Tag Archive for McKinney School of Law

Leibman Forum to tackle legal and cultural issues surrounding ‘The Art of the Steal’

photo laura holzman

Was the $25 billion art collection of Albert C. Barnes “stolen” decades after his death, as some say, or was it simply “moved in the public interest”?

Art and legal pundits and interested others can judge for themselves during a lively examination of the facts during the annual Jordan H. and Joan R. Leibman Forum on the Legal and Business Environment of Art on Friday, Nov. 1, at the IU McKinney School of Law.

This year’s forum, “Donor Intent vs. Public Interest,” examines the issues raised in the film “The Art of the Steal,” a documentary about the disposition of the Barnes collection. The program includes a screening of the film, followed by a panel discussion featuring legal, art and philanthropic experts.

“Donor Intent vs. Public Interest” takes place from 4 to 8 p.m. in Inlow Hall, 530 W. New York St. The film screening takes place at 4 p.m., followed by the panel discussion at 6 p.m., both in Wynne Courtroom. A reception will follow the discussion at 7:15 p.m. in the Atrium.

At his death in 1951, Barnes had amassed a matchless collection of modern and post-impressionist art. He also left a will with strict instructions for the collection to remain forever at an original location in a Philadelphia suburb. After a battle that included a lawsuit by one faction of Philadelphia residents and a countersuit by another, the collection was relocated to downtown Philadelphia in 2012.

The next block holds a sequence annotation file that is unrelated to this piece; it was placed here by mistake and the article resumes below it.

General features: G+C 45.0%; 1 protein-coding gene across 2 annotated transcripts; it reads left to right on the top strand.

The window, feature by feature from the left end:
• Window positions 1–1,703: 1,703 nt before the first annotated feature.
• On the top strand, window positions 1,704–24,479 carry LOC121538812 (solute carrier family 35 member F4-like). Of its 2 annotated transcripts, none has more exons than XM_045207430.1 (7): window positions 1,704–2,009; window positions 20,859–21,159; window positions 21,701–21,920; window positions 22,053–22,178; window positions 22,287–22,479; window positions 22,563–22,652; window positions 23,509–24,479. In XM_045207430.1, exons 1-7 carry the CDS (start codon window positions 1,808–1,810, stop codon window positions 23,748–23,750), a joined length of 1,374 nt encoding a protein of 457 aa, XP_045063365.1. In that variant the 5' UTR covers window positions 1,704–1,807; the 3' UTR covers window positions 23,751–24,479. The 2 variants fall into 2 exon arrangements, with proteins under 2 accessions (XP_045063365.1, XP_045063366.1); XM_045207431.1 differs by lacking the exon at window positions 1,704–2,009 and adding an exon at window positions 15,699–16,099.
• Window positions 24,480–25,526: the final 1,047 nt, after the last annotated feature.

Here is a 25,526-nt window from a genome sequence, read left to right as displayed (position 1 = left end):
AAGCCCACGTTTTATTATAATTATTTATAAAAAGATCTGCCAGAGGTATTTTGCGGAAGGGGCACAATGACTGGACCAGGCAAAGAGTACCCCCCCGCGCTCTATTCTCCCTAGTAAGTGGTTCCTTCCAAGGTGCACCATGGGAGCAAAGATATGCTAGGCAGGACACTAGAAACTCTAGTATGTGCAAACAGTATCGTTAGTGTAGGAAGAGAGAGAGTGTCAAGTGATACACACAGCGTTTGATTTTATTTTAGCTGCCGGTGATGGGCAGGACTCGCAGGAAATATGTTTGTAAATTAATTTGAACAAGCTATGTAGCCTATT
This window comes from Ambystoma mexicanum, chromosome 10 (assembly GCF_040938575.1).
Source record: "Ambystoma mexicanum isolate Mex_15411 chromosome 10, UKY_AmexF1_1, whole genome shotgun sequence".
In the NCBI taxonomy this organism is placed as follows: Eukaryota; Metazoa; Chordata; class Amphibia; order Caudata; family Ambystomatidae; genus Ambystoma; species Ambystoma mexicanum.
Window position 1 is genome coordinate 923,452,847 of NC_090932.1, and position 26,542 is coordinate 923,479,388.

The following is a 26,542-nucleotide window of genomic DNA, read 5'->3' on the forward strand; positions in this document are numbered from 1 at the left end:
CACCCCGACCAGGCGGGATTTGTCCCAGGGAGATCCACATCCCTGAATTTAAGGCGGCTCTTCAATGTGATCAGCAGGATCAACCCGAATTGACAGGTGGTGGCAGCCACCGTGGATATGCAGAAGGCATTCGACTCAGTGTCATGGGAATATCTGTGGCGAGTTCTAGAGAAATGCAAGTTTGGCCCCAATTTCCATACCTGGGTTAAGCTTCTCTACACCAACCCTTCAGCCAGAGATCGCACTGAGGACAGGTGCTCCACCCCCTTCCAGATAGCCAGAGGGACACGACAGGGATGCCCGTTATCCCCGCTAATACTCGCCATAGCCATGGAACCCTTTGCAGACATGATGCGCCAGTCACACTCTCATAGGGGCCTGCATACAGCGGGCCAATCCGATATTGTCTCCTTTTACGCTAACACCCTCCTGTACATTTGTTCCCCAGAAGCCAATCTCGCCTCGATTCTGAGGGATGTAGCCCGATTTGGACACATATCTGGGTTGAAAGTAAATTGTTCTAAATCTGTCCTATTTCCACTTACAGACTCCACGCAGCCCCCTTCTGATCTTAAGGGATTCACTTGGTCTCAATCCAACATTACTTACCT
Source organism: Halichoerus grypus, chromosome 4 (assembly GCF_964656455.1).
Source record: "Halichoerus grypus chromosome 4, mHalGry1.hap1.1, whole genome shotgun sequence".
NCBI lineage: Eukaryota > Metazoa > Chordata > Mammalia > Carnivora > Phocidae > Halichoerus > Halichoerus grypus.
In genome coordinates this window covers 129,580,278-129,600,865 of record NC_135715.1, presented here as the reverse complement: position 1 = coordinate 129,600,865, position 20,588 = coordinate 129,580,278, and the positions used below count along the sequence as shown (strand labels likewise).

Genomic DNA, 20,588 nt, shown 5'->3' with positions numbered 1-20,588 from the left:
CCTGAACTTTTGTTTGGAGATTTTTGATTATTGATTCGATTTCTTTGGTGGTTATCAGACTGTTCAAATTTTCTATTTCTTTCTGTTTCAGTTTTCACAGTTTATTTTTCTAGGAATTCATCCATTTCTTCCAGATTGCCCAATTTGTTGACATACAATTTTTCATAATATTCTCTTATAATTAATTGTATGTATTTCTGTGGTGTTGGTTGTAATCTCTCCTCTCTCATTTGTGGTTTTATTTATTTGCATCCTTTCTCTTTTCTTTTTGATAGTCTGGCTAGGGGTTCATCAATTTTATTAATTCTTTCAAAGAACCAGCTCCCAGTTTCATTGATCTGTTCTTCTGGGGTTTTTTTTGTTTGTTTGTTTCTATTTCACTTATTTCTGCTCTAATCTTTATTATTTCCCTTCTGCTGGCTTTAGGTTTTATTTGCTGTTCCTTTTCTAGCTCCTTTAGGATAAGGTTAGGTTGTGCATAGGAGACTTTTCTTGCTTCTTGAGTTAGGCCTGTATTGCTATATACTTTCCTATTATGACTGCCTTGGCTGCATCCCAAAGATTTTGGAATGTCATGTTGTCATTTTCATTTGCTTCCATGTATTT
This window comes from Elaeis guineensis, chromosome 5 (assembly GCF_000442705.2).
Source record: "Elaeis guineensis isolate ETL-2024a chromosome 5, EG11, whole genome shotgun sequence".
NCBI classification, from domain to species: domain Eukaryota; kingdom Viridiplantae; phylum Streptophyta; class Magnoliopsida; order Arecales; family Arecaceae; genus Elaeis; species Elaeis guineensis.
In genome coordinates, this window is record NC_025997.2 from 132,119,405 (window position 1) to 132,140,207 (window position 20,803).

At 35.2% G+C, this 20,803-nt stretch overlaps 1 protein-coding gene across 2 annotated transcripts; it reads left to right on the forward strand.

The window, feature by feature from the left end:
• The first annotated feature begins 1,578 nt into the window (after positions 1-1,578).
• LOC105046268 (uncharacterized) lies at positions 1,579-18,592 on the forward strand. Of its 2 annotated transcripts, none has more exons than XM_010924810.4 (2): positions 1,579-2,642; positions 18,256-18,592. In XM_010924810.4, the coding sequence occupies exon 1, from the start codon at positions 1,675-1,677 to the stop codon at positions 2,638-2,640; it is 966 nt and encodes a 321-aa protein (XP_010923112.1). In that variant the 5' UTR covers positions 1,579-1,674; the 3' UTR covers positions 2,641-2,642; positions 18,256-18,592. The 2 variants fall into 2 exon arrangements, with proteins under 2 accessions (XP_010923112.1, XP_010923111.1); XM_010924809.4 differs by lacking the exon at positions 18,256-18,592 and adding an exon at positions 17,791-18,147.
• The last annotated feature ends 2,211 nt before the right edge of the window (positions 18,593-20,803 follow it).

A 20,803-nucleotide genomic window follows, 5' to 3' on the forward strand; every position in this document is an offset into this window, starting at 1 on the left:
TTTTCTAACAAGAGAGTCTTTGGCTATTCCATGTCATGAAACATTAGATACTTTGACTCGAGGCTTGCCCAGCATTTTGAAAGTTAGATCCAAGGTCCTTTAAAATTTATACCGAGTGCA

The public debate over moving the collection was one of the most “significant, heated and widespread debates about art, culture and place in Philadelphia” around the turn of the 21st century, said Laura Holzman, a forum panelist.

Holzman, assistant professor of art history and museum studies at the Herron School of Art and Design and the IU School of Liberal Arts at IUPUI, is working on a book project about civil discourse and visual culture that includes a study of the discourse about moving the Barnes collection.

“The use of extreme language (like describing the relocated collection as ‘stolen’) is significant because it demonstrates the fervor behind people’s beliefs about what was best for the collection and its publics,” Holzman said. “It also suggests that debates about the ethics of relocation were steeped in concerns about cultural capital, or who has ownership of the art.”